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Judi Lynn

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Member since: 2002
Number of posts: 147,806

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A National Strike Has Reignited in Colombia -- and Is Winning Some Victories



A protester seen shouting the 72 names of the victims assassinated by police in front of the Tequendama Hotel, where the Inter-American Commission on Human Rights (CIDH) met with union leaders on June 9, 2021.
ANTONIO CASCIO / SOPA IMAGES / LIGHTROCKET VIA GETTY IMAGES

BY
John Walsh, Truthout
PUBLISHED
June 12, 2021

Since April 28, people in Colombia’s cities and towns have engaged in an ongoing national strike, el paro nacional. Originally called in November 2019 by the major labor federations in opposition to a package of neoliberal tax, health care, pension and education legislation emerging from the right-wing national government, the strike went dormant for a stretch after the pandemic hit Colombia, but now has resurfaced stronger than ever — and activists are starting to win some national and local victories.

Thousands have taken to the streets across the country in marches and rallies. Truck drivers have halted the movement of merchandise. Where support for the strike is strongest — in lower-income neighborhoods of cities such as Cali and Bogotá — points of resistance have formed, where by day, community and cultural activities take place, and by night, too often, police and paramilitary attacks occur, met by the opposition of the primera linea, the frontline force of low-income young people who confront “less-lethal” munitions and live gunfire with shields made from chemical drums and rocks.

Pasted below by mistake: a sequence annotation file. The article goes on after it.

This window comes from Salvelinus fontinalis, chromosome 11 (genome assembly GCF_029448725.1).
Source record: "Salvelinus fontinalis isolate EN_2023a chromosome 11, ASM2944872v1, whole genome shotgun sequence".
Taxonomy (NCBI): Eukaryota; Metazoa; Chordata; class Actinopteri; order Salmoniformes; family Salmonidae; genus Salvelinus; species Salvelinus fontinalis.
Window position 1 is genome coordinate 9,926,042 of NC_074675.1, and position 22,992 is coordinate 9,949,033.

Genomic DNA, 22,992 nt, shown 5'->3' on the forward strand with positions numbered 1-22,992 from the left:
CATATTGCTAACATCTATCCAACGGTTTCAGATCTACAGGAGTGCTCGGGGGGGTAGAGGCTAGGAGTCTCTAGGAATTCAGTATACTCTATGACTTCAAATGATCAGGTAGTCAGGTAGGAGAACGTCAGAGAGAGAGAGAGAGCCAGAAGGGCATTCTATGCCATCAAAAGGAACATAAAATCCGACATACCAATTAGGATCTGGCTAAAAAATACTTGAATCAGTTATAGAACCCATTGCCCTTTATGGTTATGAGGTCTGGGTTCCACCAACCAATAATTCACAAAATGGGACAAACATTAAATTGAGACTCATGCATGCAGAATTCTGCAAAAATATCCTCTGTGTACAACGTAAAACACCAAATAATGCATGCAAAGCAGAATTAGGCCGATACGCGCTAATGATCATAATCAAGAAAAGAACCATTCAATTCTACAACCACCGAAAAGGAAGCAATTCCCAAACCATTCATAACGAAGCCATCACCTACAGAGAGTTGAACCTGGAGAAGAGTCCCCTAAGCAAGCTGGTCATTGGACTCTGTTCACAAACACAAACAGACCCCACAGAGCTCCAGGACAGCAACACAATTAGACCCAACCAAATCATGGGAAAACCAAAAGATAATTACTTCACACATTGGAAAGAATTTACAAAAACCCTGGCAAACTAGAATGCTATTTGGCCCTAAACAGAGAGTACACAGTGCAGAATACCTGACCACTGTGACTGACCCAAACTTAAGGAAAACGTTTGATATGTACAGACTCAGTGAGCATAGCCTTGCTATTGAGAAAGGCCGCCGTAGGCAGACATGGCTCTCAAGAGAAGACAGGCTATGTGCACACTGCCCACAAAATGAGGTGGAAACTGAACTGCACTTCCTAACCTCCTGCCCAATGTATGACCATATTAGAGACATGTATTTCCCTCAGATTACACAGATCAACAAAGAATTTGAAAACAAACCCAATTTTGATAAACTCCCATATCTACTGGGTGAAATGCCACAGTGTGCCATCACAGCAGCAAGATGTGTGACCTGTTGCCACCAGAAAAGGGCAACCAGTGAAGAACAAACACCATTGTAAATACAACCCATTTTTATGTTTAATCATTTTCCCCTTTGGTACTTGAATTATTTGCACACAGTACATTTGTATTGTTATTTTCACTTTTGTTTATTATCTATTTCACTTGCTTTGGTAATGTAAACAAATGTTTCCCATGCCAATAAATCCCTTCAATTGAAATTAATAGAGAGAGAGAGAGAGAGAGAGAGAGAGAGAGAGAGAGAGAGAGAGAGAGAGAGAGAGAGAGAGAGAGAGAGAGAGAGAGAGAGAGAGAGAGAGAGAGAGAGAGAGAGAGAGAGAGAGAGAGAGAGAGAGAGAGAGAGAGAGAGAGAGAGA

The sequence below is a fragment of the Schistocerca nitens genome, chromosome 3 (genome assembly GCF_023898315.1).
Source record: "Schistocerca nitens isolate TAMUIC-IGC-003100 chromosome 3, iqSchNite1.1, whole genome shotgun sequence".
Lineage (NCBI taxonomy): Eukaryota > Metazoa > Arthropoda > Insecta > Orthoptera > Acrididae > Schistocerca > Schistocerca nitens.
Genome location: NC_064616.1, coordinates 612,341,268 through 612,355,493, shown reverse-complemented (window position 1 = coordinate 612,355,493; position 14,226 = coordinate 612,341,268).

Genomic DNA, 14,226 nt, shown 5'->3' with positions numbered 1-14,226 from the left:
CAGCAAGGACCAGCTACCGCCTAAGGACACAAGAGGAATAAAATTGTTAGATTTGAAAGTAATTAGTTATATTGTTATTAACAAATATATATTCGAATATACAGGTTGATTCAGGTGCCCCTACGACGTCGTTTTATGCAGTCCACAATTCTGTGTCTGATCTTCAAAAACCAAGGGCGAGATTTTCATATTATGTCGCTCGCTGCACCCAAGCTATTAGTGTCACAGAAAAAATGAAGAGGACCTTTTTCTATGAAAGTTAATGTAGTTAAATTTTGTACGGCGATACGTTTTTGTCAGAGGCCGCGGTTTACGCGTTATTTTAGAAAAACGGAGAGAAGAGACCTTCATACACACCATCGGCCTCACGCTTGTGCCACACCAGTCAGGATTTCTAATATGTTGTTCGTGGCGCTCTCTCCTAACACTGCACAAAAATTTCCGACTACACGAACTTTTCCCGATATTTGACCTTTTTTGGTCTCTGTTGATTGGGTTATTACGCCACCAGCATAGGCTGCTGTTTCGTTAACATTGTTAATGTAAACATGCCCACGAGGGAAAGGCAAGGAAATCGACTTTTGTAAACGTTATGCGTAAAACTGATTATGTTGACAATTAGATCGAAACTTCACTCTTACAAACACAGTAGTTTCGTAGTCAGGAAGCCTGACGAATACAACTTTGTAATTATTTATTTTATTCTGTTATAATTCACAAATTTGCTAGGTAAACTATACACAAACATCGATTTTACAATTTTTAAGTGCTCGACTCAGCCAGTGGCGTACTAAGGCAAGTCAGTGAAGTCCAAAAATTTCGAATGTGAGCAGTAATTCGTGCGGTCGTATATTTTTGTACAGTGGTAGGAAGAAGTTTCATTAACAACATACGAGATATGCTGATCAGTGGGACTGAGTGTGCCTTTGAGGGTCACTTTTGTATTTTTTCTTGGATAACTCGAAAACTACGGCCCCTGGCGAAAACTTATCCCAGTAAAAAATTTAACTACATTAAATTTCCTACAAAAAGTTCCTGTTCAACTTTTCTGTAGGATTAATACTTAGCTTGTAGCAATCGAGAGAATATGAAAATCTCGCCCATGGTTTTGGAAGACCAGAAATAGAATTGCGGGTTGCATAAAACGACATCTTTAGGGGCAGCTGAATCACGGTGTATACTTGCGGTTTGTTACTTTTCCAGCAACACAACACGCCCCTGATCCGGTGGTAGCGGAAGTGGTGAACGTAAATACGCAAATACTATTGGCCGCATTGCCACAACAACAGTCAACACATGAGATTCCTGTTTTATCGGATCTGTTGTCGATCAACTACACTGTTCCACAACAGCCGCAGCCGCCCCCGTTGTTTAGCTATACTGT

Each act of protest, whether march, rally or resistance point, has its own composition and forms of expression, reflecting the diversity of contexts underlying the strike. In the city centers, artistic actions and manifestations of gender diversity have opened new spaces, while in the forgotten neighborhoods neglected by public institutions, agency is exercised by pelados/peladas, low-income young people, many from Black or campesino (peasant) families displaced from the countryside to urban areas and forced into underground economies that fill the void of economic opportunities — a generation and population without a future, unless they themselves create it, a realization which steels their resolve.



A march during the one-month mark of the national strike, Cali, Colombia, on May 28, 2021.
JOHN WALSH

Retaliatory repression by the Colombian state is violent, lawless and lethal. Statistical reports are certainly undercounts, both because of the chaotic situation and, more importantly, because victims know that being identified publicly could bring them or those close to them more harm. Even with those limitations, in the city of Cali alone, the civil society group Comisión por la Vida documented, from April 28 through May 22, 46 people killed, 93 disappeared and 240 detained by the National Police or the special riot squad, the ESMAD (Escuadron Móvil Anti-Disturbios). The number of wounded in the protests is unknown, since a portion of them do not seek treatment in clinics or hospitals for fear of being “disappeared” by the authorities lurking there — or because they have heard the reports of people being denied care once the circumstances of their being injured were known.

More:
https://truthout.org/articles/a-national-strike-has-reignited-in-colombia-and-is-winning-some-victories/

Santos: Military Killed Thousands of Civilians in Colombia



A handout photo made available by the Truth Commission of Colombia shows former Colombian President Juan Manuel Santos (L) speaking at the Commission for the Clarification of Truth, Coexistence and Non-Repetition, in Bogota, Colombia, 11 June 2021. | Photo: EFE

Published 11 June 2021 (13 hours 55 minutes ago)

Juan Manuel Santos acknowledged Friday that thousands of civilians were executed by the military in Colombia because of the pressure they received to produce results in the fight against the guerrillas

Former president and Nobel Peace Prize winner Juan Manuel Santos acknowledged Friday that thousands of civilians were executed by the military in Colombia because of the pressure they received to produce results in the fight against the guerrillas and asked for forgiveness for those crimes.